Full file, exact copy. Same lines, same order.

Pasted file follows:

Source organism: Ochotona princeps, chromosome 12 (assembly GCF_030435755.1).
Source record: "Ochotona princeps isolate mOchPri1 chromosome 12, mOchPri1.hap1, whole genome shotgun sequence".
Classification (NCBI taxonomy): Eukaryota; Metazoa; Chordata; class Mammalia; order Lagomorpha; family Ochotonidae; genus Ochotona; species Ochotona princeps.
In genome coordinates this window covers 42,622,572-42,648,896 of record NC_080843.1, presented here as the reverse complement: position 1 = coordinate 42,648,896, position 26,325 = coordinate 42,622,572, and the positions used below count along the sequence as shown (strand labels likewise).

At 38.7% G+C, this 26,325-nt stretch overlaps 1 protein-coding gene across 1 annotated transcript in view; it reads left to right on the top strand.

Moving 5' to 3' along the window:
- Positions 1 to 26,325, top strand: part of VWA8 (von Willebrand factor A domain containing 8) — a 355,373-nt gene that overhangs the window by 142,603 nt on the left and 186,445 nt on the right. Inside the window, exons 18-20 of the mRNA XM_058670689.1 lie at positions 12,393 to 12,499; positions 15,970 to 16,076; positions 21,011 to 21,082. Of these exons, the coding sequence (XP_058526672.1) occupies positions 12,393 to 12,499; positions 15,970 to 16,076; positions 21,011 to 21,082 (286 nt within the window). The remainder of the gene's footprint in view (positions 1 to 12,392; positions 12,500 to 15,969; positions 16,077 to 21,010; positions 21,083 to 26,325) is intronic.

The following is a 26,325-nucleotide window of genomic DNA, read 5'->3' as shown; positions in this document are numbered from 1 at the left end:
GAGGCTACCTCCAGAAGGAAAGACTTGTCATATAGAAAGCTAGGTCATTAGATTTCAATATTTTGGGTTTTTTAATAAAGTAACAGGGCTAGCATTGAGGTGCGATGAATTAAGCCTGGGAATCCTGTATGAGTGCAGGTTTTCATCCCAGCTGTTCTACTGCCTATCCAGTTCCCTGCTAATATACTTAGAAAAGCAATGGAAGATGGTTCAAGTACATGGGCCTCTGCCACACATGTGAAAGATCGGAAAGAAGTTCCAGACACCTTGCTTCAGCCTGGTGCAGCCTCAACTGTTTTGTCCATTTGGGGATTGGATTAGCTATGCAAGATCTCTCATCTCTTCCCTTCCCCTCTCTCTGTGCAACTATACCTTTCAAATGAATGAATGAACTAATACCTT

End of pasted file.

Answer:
Source organism: Ochotona princeps, chromosome 12 (assembly GCF_030435755.1).
Source record: "Ochotona princeps isolate mOchPri1 chromosome 12, mOchPri1.hap1, whole genome shotgun sequence".
Classification (NCBI taxonomy): Eukaryota; Metazoa; Chordata; class Mammalia; order Lagomorpha; family Ochotonidae; genus Ochotona; species Ochotona princeps.
In genome coordinates this window covers 42,622,572-42,648,896 of record NC_080843.1, presented here as the reverse complement: position 1 = coordinate 42,648,896, position 26,325 = coordinate 42,622,572, and the positions used below count along the sequence as shown (strand labels likewise).

At 38.7% G+C, this 26,325-nt stretch overlaps 1 protein-coding gene across 1 annotated transcript in view; it reads left to right on the top strand.

Moving 5' to 3' along the window:
- Positions 1 to 26,325, top strand: part of VWA8 (von Willebrand factor A domain containing 8) — a 355,373-nt gene that overhangs the window by 142,603 nt on the left and 186,445 nt on the right. Inside the window, exons 18-20 of the mRNA XM_058670689.1 lie at positions 12,393 to 12,499; positions 15,970 to 16,076; positions 21,011 to 21,082. Of these exons, the coding sequence (XP_058526672.1) occupies positions 12,393 to 12,499; positions 15,970 to 16,076; positions 21,011 to 21,082 (286 nt within the window). The remainder of the gene's footprint in view (positions 1 to 12,392; positions 12,500 to 15,969; positions 16,077 to 21,010; positions 21,083 to 26,325) is intronic.

The following is a 26,325-nucleotide window of genomic DNA, read 5'->3' as shown; positions in this document are numbered from 1 at the left end:
GAGGCTACCTCCAGAAGGAAAGACTTGTCATATAGAAAGCTAGGTCATTAGATTTCAATATTTTGGGTTTTTTAATAAAGTAACAGGGCTAGCATTGAGGTGCGATGAATTAAGCCTGGGAATCCTGTATGAGTGCAGGTTTTCATCCCAGCTGTTCTACTGCCTATCCAGTTCCCTGCTAATATACTTAGAAAAGCAATGGAAGATGGTTCAAGTACATGGGCCTCTGCCACACATGTGAAAGATCGGAAAGAAGTTCCAGACACCTTGCTTCAGCCTGGTGCAGCCTCAACTGTTTTGTCCATTTGGGGATTGGATTAGCTATGCAAGATCTCTCATCTCTTCCCTTCCCCTCTCTCTGTGCAACTATACCTTTCAAATGAATGAATGAACTAATACCTT